Thursday, October 23, 2008

Complete Streets: What They Are and Why We Need Them

A national movement is gaining momentum calling for “complete streets” that are designed for all types of users of all ages and abilities, pedestrians, cyclists, transit, trucks, cars, wheelchairs, skateboarders etc.

In addition to accommodating all users, complete street designs incorporate landscaping, trees and other features which provide both aesthetic and functional benefits, ultimately creating a sense of place that attracts all the users it was designed for.

The City of Tacoma is currently engaged in a study to incorporate complete street principles in the 16 Mixed-Use Centers. Tacoma’s Mixed-Use Centers are areas (primarily the neighborhood business districts) that are planned for high density housing, commercial revitalization, pedestrian friendly development and frequent transit service.

A number of recent planning processes have highlighted the benefits of and need for complete streets including Angelou Economics economic development strategy, the Downtown Plan Update, Destination Downtown, the Transportation Element of the Comprehensive Plan, and the Green Ribbon Taskforce.

The complete streets study identifies four street typologies, each with their own characteristics and uses. For more information on preliminary findings and designs here.

Main Streets (think McKinley, Proctor and 6th Ave.): High density people intensive retail uses oriented to the street. Street design emphasizes walking and highlights transit and bike access while promoting traffic calming. Two lanes streets (25 mph), short blocks with generous sidewalks.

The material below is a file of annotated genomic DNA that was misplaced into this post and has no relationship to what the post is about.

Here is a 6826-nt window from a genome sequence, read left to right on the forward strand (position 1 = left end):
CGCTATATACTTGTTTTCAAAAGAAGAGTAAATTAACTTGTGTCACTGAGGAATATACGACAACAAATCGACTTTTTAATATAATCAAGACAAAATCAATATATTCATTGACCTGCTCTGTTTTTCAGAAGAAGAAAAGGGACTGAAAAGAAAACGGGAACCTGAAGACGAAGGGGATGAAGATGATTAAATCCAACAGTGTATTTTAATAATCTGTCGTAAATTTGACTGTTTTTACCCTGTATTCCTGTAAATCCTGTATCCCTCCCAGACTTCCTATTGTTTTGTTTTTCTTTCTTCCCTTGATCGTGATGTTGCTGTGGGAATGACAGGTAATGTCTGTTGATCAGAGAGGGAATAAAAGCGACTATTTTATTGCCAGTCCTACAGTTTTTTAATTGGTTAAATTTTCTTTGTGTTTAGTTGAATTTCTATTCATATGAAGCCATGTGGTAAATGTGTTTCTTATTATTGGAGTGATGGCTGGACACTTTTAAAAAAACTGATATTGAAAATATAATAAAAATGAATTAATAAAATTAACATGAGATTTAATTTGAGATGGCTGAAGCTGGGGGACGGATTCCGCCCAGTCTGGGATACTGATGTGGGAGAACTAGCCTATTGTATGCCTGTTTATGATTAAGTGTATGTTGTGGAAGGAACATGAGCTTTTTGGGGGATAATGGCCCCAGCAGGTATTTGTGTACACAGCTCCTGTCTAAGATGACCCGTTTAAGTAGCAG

Avenues (think S. Tacoma Way, S. 19th and Portland Ave): Commercial, office and mixed uses with buildings oriented to the street and parking in the rear. Street design emphasizes mobility and balances safety and service for all modes. Three to five travel lanes (35 mph) with on-street parking. Encourage mid-block crossings with medians and pedestrian islands on longer blocks (500’-600’).

Transit Priority Streets (think Tacoma Ave., Division and Pacific): High density people-intensive uses. Mixed use buildings oriented to the street. Street design promotes frequent transit service (bus and streetcar) and a high quality pedestrian environment with curb bulbs and regular pedestrian crossings.. Two shared travel lanes (25mph) with on street parking where appropriate. Bikes are accommodated on parallel streets.

Urban Residential Streets: Primarily Multifamily residential uses with limited commercial/ mixed uses. Street design promotes ‘livable streets’ with wide sidewalks, public art, seating, pedestrian scale lighting, attractive landscaping, bike lanes. Two travel lanes with slow travel speeds. Angled or parallel parking on street for visitors, residential parking in nearby lots/garages.

The purpose of the complete streets study is to inform a City Council policy discussion of the opportunities and challenges in Tacoma. The project will develop guidelines for complete streets that, if approved, would be used to direct future street improvements within the Centers.

California's Governor Schwarzenegger signed the Complete Streets Act of 2008 (pdf) into law on September 30. The law requires cities and counties statewide to incorporate complete streets when updating their general plans. Learn more at

Friday, October 17, 2008

City Leaders Bike to Work